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In case you slept on it, Kanga’s self-titled album from 2016 is a solid industrial offering that sounds like a long lost gem from the 1990s.

Do you remember back in the mid-nineties when industrial music ruled the airwaves; when Nine Inch Nails was in heavy rotation on MTV, and all of a sudden that mechanical sound was all the rage? Many bands — like Gravity Kills, Stabbing Westward, and Ministry — were instantly thrust into the limelight, enjoying a level of success that they would never again be able to capture.

The pre-industrial revolution (recording artists, not national industry) was an interesting time for music, at least in California, where gangsta rap, country, and grunge/alternative were the only things people listened to. While popular overseas, industrial had yet to gain a foothold in America. That was until Trent Reznor’s The Downward Spiral blew the roof off of the mainstream. And just like that, bands like KMFDM and Nitzer Ebb weren’t so unheard of, and shopping at Hot Topic was now socially acceptable.

Feeling like a long-lost album from that glorious heyday of industrial, Kanga’s self-titled 2016 debut is pure nostalgia.

Digital crack for desperate ears.

It is a record that I would have played consistently as a teenager — especially in my car, with the volume cranked up, while cruising the old highways at night, feeling edgy, dark, and misunderstood. But that’s ok. I can play it consistently now — in my car, with the volume up, still feeling edgy, dark, and somewhat misunderstood. Some things won’t ever change.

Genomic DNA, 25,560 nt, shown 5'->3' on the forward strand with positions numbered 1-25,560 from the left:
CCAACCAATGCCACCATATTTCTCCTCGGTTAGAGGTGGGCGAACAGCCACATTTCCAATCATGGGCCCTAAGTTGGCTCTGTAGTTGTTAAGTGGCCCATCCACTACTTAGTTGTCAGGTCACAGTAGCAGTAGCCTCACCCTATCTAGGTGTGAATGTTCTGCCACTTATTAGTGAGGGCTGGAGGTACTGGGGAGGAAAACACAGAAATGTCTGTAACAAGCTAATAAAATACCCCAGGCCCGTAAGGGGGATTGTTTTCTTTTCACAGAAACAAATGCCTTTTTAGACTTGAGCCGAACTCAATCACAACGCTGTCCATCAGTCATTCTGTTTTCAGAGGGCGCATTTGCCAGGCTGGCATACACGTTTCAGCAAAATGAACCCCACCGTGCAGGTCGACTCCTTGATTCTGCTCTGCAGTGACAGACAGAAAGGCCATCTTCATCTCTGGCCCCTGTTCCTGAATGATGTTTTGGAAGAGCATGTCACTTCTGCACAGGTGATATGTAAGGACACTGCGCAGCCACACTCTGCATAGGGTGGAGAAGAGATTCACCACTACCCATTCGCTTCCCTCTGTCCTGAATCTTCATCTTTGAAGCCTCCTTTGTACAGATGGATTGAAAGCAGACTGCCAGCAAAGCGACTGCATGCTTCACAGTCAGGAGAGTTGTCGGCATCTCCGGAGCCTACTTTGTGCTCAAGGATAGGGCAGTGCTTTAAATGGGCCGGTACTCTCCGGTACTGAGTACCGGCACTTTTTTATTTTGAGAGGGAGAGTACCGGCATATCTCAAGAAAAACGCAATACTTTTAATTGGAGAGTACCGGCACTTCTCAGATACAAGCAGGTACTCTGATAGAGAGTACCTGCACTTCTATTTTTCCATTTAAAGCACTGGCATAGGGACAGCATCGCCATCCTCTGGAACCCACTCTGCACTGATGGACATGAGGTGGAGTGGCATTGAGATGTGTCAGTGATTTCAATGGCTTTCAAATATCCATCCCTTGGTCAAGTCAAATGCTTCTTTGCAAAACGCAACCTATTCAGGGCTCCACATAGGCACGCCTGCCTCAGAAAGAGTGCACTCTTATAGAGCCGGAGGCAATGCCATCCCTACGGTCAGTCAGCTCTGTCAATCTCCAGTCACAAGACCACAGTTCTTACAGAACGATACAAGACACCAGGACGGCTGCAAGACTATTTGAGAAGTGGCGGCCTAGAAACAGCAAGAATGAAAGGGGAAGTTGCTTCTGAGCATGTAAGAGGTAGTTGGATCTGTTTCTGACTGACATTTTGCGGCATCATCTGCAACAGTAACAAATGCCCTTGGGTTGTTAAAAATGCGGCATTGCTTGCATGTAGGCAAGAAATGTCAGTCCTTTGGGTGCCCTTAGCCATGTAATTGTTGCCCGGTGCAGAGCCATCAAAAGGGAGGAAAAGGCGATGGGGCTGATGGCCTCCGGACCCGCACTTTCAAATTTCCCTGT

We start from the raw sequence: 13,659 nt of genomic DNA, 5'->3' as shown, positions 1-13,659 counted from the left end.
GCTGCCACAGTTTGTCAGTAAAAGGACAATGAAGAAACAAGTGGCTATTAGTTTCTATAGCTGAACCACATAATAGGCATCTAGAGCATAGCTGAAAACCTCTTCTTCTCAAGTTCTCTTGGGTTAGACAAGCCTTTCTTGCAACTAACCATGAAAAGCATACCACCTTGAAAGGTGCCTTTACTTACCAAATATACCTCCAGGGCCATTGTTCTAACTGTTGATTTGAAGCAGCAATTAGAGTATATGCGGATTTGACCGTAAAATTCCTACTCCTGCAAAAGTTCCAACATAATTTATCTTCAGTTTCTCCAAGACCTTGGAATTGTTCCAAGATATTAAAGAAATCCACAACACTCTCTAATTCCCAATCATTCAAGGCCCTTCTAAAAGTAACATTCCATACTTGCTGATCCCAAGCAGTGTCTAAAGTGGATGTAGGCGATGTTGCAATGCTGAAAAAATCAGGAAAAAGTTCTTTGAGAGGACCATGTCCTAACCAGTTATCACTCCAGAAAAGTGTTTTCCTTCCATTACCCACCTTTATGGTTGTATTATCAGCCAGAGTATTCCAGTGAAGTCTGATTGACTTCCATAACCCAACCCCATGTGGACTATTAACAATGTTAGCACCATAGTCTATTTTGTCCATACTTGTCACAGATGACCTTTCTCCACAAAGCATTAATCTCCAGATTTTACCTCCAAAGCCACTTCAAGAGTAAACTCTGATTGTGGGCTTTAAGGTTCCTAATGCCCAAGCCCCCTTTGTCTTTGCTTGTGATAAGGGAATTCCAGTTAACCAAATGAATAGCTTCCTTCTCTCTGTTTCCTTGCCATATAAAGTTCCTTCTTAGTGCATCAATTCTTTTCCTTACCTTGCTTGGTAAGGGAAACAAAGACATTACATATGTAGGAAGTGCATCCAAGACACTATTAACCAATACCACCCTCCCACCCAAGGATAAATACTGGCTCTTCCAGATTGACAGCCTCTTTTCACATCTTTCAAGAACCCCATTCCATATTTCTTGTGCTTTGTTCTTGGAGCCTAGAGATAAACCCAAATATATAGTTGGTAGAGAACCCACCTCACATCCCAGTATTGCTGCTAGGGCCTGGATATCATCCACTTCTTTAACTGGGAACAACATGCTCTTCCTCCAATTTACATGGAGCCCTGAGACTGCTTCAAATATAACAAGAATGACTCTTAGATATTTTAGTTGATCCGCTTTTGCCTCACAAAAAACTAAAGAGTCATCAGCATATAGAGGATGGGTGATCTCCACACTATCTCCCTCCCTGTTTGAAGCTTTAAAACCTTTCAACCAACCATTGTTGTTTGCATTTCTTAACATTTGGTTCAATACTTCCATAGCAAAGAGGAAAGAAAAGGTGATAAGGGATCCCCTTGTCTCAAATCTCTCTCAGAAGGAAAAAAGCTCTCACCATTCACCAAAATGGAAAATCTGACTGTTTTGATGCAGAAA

I’ve seen a few instances where some of KANGA’s sound has been compared to the likes of Skinny Puppy, but I find those statements to be highly inaccurate as well as grossly misleading.

KANGA’s work is far more measured, eschewing the dissonance and sonic chaos of Skinny Puppy for a more calculated and seductive sound. In all honesty, KANGA is like an unholy alliance of Collide, NIN in 1999 (The Fragile album), and Kidneythieves.

But it needs to be said that her music is not necessarily dancefloor-oriented.

Instead, she has crafted a soundtrack for when the sun goes down and our darker sides emerge.

Pulsing synths, plodding beats, and stuttering samples combine to form an electro-industrial sound on KANGA's 2016 self-titled album that is both hauntingly familiar and blissfully unique. Click To Tweet

It should come as no great surprise that the album features production by Rhys Fulber, an industry heavyweight, and frequent collaborator with Front Line Assembly, one of the most prolific bands to emerge from the early industrial scene.

Opening track “Something Dangerous” is a broody and moody affair, serving as a great example of what to expect from the rest of the album. It’s a moderately-paced song, with little variation between the verses and chorus. But it has a slinky appeal nonetheless, easing the listener into her soundscape with a slowly building intro.

“Going Red”, “Viciousness”, and “Vital Signs” would all have been staples of alternative radio stations had this album been released 25 years ago. Each of them has some sort of appeal, whether it be catchy tunes, a pulsing beat, or lyrics that punch.

If there’s a standout song, it would have to be “Honey”, a banger of a track that takes no prisoners.

It may start out a little on the slow side, but during the chorus, it evolves into a heavy stomper that will have listeners tapping their feet and nodding their heads.

Almost all of the album’s other songs are worthy in their own right, albeit not quite as catchy. Like most albums, the quality material comes first, with only the last few tracks “Animal” and “Machine” not really making much of an impact on me. But for a debut album, KANGA is surprisingly well constructed.

If industrial music was your go-to back in the day, or you just like dark synth-driven music in general, then KANGA might be for you.

The album is five years old at this point but don’t let that be a deterrent. It’s a solid industrial offering, featuring dark soundscapes and top-notch production values.

Overall Rating (Out of 5 Butterflies): 5

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